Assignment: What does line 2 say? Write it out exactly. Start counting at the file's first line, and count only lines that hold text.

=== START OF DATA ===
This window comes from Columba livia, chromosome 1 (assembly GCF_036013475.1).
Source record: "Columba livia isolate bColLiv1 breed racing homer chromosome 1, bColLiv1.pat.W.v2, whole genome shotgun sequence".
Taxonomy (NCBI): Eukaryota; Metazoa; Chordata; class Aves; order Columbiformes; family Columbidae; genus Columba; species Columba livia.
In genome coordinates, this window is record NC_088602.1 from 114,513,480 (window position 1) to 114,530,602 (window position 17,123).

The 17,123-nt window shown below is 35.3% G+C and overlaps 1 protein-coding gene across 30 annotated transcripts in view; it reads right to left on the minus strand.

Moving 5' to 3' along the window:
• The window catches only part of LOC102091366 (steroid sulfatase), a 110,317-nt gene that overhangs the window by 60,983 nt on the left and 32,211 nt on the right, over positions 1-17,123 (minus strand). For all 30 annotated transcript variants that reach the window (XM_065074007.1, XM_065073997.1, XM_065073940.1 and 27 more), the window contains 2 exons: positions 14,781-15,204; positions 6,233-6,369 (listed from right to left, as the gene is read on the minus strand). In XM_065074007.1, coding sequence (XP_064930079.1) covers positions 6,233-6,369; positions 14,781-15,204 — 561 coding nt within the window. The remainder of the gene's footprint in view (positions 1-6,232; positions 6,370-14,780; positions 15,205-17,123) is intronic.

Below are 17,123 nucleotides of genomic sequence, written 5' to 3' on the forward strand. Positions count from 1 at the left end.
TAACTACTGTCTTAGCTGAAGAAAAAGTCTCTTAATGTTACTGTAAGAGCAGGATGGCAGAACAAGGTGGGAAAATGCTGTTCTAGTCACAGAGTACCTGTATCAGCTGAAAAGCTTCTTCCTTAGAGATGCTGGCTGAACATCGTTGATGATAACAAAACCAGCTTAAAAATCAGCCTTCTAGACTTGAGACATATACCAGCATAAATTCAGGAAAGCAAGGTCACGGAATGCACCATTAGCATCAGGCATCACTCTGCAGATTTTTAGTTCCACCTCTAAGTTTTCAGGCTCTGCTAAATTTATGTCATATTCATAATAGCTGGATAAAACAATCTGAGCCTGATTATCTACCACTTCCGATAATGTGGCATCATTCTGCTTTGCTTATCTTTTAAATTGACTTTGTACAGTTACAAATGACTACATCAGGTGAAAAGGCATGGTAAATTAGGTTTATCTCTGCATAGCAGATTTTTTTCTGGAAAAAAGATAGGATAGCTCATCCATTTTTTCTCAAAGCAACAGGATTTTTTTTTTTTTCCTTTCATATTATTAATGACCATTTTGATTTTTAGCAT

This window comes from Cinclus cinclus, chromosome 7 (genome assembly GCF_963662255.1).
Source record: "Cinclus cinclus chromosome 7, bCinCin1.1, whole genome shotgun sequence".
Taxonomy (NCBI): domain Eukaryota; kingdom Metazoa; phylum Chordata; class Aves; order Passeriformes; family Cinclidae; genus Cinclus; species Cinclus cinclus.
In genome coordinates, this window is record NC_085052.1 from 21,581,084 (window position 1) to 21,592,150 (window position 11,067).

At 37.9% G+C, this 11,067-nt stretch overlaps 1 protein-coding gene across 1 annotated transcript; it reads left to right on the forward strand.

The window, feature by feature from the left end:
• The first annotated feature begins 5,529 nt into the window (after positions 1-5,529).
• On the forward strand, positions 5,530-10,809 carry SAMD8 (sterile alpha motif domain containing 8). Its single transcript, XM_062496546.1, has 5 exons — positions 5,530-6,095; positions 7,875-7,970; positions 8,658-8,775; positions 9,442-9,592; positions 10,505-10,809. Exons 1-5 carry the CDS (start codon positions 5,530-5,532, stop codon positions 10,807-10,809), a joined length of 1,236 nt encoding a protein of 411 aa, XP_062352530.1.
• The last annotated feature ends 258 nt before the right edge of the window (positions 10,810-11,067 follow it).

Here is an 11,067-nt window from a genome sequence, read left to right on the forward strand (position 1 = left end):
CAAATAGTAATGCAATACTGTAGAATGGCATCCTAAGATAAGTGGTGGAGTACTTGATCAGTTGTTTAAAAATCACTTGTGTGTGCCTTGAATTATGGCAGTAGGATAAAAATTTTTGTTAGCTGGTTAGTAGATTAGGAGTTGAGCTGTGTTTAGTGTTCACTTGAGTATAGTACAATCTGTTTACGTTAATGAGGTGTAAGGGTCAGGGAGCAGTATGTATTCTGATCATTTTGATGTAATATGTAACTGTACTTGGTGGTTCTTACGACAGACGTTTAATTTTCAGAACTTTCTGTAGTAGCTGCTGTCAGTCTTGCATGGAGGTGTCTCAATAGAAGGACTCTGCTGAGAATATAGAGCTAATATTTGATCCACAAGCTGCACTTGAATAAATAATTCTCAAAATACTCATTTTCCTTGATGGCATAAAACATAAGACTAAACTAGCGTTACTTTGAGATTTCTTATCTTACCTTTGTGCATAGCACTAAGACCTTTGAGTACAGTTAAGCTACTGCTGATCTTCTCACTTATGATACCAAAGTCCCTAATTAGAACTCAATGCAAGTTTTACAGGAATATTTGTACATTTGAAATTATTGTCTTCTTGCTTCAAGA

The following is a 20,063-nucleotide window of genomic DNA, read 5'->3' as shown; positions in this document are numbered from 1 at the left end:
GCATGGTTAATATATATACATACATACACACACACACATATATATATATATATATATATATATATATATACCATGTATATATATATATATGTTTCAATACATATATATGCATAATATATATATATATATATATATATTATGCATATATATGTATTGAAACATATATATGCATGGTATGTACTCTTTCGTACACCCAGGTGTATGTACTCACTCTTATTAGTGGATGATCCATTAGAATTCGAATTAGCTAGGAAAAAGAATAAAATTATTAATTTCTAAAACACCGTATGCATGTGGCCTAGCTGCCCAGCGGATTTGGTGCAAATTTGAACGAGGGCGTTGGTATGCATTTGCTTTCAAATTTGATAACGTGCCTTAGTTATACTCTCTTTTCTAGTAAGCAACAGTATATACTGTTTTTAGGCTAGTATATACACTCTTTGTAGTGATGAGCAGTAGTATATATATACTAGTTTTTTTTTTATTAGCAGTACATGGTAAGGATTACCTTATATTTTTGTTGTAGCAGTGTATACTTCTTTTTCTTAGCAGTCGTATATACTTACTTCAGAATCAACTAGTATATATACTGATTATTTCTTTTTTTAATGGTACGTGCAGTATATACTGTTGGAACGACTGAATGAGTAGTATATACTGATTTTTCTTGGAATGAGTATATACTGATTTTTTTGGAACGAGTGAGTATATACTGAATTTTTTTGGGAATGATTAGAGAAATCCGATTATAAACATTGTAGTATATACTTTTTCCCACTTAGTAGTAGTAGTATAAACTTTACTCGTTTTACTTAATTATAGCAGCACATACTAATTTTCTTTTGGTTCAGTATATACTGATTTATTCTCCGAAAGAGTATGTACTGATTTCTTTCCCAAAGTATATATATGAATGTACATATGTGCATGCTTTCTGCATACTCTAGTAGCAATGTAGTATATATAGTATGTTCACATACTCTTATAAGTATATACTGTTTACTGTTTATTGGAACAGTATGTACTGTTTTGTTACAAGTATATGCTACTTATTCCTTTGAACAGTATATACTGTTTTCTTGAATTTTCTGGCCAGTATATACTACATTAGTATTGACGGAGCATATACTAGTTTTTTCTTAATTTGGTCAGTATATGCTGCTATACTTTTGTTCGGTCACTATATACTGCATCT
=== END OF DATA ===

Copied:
Source record: "Columba livia isolate bColLiv1 breed racing homer chromosome 1, bColLiv1.pat.W.v2, whole genome shotgun sequence".